The Soviet Mountain Republic


On 20th January 1921, while Said Bek's uprising was still blazing,
a Congress of Mountaineers was convened in Vladikavkaz. Moscow sent
the People's Commissar for Nationalities, Stalin, to the Congress. Stalin explained to the Congress the policy of the Soviet government regarding nationalities, and proclaimed an amnesty for all those who had participated in the revolt of Said Bek on condition that the movement would cease and the authority of the Soviet government would be recognized. Furthermore, he declared that the Soviet government recognized the internal sovereignty and independence of the Mountaineers. In the name of his government, he recommended the creation of a unique 'Soviet Mountain Republic' (Gorskaia Sovetskaia Respublika), endowed with a large measure of autonomy so that the old dreams of the Mountain people might come true and their own independent government become a reality.

The constitutional assembly of the new Republic made their recognition of the Soviet government conditional on the Shariat and the adat being officially acknowledged as the basic constitutional laws of the Republic of the Mountain, and that the central government should not be intervening in their internal affairs; also on the lands of the Mountaineers, of which they were deprived by the Tsars, being given back to them. Stalin accepted both conditions, after which the delegates officially recognized the Soviet government. The Soviet Mountain Republic was proclaimed as a result of this agreement between the Mountaineers' representatives and the Soviets. It comprised Chechnya, Ingushetia, Ossetia, Kabarda, Balkaria and Karachay. Daghestan was declared an independent Soviet Republic. Thus was created a completely unnatural Soviet Republic with a Soviet emblem on its banner and a Shariat constitution. The Bolsheviks directed that portraits of Shamil and his naibs should replace those of Lenin and Politburo members in all administrative institutions schools and public places. Several Cossack settlements (stanitsa) were transferred into the Russian interior on the orders of Stalin and Ordzhonikidze, and the lands were returned to the Chechens and Ingush (including those that the population had previously seized).

The new leaders of the Mountaineers were radical intellectuals who had supported the Bolsheviks from the first days of the Russian Revolution, having been attracted by their promise to give nations the right to self-determination and secession. During the Civil War, this intelligentsia had naturally preferred the internationalist Lenin to the champion of the Great Russian State, Denikin. The requirements of this radical communist intelligentsia were very modest: they wanted complete domestic autonomy in the North Caucasus in the guise of a Soviet Mountain Republic within the RSFSR. Ordzhonikidze and Kirov, future members of the Politburo, lived at that time in the territory of the mountains and supported the claims of local communists. After the end of the Civil War, it was the members of this native communist intelligentsia who were placed at the head of the Mountaineers: Samurskii, Korkmasov, Dalgat, Mamedbekov, Takho-Godi in Daghestan; Elderkhanov, Kurbanov, Tokaev, Oshaev, Arsanukaev in Chechnya; Malsagov, Ziazikov, Albagashiev, Goigov in Ingushetia; Takoev, Mansurov, Butaev, Ramonov in Northern Ossetia; Eneev, Katkhanov, Kalmykov in Kabardino-Balkaria; Kurdzhiev in Karachay; Hakurati in Cherkessia. The government of these 'padishahs' was a period of maximum political peace and harmony between the various Caucasian nations, and popularity of the Soviet government among the Mountaineers. Furthermore, this was the time of the NEP (New Economic Plan) regime 1921-8 which did not give rise to any serious national or political disruption in the country, except some isolated acts of provocation emanating from the GPU. At that time the Soviet authorities were engaged in punishing their individual enemies, past and present; as yet there were no attempts at reprisal against whole nations.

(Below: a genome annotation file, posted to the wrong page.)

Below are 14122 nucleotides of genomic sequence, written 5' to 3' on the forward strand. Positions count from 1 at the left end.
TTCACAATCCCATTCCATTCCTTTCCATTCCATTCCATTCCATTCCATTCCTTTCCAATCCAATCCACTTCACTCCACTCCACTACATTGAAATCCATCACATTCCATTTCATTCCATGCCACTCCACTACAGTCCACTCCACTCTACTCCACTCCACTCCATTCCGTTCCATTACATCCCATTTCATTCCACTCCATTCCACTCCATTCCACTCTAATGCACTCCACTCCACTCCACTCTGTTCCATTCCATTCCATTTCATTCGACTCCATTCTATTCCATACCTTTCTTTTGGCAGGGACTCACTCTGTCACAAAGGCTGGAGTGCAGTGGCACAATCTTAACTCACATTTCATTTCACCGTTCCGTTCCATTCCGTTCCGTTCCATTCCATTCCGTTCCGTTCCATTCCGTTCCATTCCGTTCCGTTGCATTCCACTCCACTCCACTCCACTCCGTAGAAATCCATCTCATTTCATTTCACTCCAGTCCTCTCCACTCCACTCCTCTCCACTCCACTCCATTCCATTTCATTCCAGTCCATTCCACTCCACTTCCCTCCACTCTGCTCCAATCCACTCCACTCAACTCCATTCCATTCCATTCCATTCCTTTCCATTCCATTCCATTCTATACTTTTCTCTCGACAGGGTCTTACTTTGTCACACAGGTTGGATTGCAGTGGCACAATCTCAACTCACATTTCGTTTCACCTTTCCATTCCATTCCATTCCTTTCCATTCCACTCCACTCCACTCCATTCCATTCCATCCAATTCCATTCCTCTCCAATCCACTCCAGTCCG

The padishahs and their constituents were allowed to voice their opinions, which were taken into consideration by Moscow. Moreover, the Bolsheviks pursued a most flexible and prudent policy in the Caucasus--everything was done to reinforce the belief of the North Caucasians that they had really achieved their long-desired independence. Immediately after the insurrection of Said Bek Shamil had been quelled, Lenin addressed a special letter to the communists of the Soviet Mountain Republic in which he urged all North Caucasian communists 'not to copy our tactics but to adapt them to Caucasian conditions'.

Stalin forgot Lenin's words when he began his 'all-out offensive of socialism on all fronts'. When the infamous "ezhovshchina" was unleashed throughout the Soviet Union, the Caucasian old guard was not spared. All the Mountain padishahs were arrested on the charge of bourgeois-nationalism. Some were executed and others deported. Lenin's renowned national policy, when applied by Stalinists, turned into the most shameless form of colonial oppression. To ensure the success of this policy, it was essential to transfer 'autonomous sovereignty' from Caucasians to the Moscow cheka (secret police). The first official act in the course of this gradual, though systematic, process was the liquidation of the Soviet Mountain Republic which ceased to exist in 1924, the Soviet government having already created six autonomous regions: Karachay-Cherkess (12 January 1922), Kabardino-Balkar (16 January 1922), Adyghe (27 July 1922), Chechen (20 November 1922), Ingush (7 July 1924), and Northern Ossetian (7 July 1924).

Soviet leaders in Chechnya-Ingushetia